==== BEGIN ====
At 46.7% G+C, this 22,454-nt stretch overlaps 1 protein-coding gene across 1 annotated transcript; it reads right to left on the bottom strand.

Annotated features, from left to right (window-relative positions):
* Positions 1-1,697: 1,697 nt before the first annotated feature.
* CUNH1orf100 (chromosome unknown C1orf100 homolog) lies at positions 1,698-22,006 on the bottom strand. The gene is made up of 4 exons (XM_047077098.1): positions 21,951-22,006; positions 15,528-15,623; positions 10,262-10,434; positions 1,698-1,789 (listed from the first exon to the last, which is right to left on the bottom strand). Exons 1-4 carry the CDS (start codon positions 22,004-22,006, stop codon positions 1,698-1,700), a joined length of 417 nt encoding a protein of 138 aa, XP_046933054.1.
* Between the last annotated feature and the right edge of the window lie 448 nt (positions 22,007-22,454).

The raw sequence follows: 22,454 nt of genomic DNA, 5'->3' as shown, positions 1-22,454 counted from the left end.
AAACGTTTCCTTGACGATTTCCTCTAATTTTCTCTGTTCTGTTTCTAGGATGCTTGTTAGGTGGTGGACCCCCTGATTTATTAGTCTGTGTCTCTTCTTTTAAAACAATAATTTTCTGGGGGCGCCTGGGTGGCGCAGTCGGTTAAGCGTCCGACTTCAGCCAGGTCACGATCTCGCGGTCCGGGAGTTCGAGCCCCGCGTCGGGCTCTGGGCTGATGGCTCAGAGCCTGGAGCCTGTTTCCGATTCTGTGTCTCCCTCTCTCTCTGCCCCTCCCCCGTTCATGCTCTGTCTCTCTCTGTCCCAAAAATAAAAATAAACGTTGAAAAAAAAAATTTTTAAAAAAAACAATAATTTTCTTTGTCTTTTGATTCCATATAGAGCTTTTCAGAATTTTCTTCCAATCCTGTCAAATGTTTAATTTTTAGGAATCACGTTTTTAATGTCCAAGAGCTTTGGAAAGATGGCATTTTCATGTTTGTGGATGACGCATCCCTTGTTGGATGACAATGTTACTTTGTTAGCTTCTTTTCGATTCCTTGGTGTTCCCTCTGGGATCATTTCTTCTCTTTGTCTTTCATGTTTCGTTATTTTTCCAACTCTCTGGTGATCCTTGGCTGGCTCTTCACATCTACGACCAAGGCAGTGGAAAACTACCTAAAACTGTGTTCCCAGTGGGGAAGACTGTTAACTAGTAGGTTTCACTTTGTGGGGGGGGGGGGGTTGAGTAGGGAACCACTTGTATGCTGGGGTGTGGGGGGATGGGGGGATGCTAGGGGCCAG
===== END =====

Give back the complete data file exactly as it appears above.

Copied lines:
At 46.7% G+C, this 22,454-nt stretch overlaps 1 protein-coding gene across 1 annotated transcript; it reads right to left on the bottom strand.

Annotated features, from left to right (window-relative positions):
* Positions 1-1,697: 1,697 nt before the first annotated feature.
* CUNH1orf100 (chromosome unknown C1orf100 homolog) lies at positions 1,698-22,006 on the bottom strand. The gene is made up of 4 exons (XM_047077098.1): positions 21,951-22,006; positions 15,528-15,623; positions 10,262-10,434; positions 1,698-1,789 (listed from the first exon to the last, which is right to left on the bottom strand). Exons 1-4 carry the CDS (start codon positions 22,004-22,006, stop codon positions 1,698-1,700), a joined length of 417 nt encoding a protein of 138 aa, XP_046933054.1.
* Between the last annotated feature and the right edge of the window lie 448 nt (positions 22,007-22,454).

The raw sequence follows: 22,454 nt of genomic DNA, 5'->3' as shown, positions 1-22,454 counted from the left end.
AAACGTTTCCTTGACGATTTCCTCTAATTTTCTCTGTTCTGTTTCTAGGATGCTTGTTAGGTGGTGGACCCCCTGATTTATTAGTCTGTGTCTCTTCTTTTAAAACAATAATTTTCTGGGGGCGCCTGGGTGGCGCAGTCGGTTAAGCGTCCGACTTCAGCCAGGTCACGATCTCGCGGTCCGGGAGTTCGAGCCCCGCGTCGGGCTCTGGGCTGATGGCTCAGAGCCTGGAGCCTGTTTCCGATTCTGTGTCTCCCTCTCTCTCTGCCCCTCCCCCGTTCATGCTCTGTCTCTCTCTGTCCCAAAAATAAAAATAAACGTTGAAAAAAAAAATTTTTAAAAAAAACAATAATTTTCTTTGTCTTTTGATTCCATATAGAGCTTTTCAGAATTTTCTTCCAATCCTGTCAAATGTTTAATTTTTAGGAATCACGTTTTTAATGTCCAAGAGCTTTGGAAAGATGGCATTTTCATGTTTGTGGATGACGCATCCCTTGTTGGATGACAATGTTACTTTGTTAGCTTCTTTTCGATTCCTTGGTGTTCCCTCTGGGATCATTTCTTCTCTTTGTCTTTCATGTTTCGTTATTTTTCCAACTCTCTGGTGATCCTTGGCTGGCTCTTCACATCTACGACCAAGGCAGTGGAAAACTACCTAAAACTGTGTTCCCAGTGGGGAAGACTGTTAACTAGTAGGTTTCACTTTGTGGGGGGGGGGGGGTTGAGTAGGGAACCACTTGTATGCTGGGGTGTGGGGGGATGGGGGGATGCTAGGGGCCAG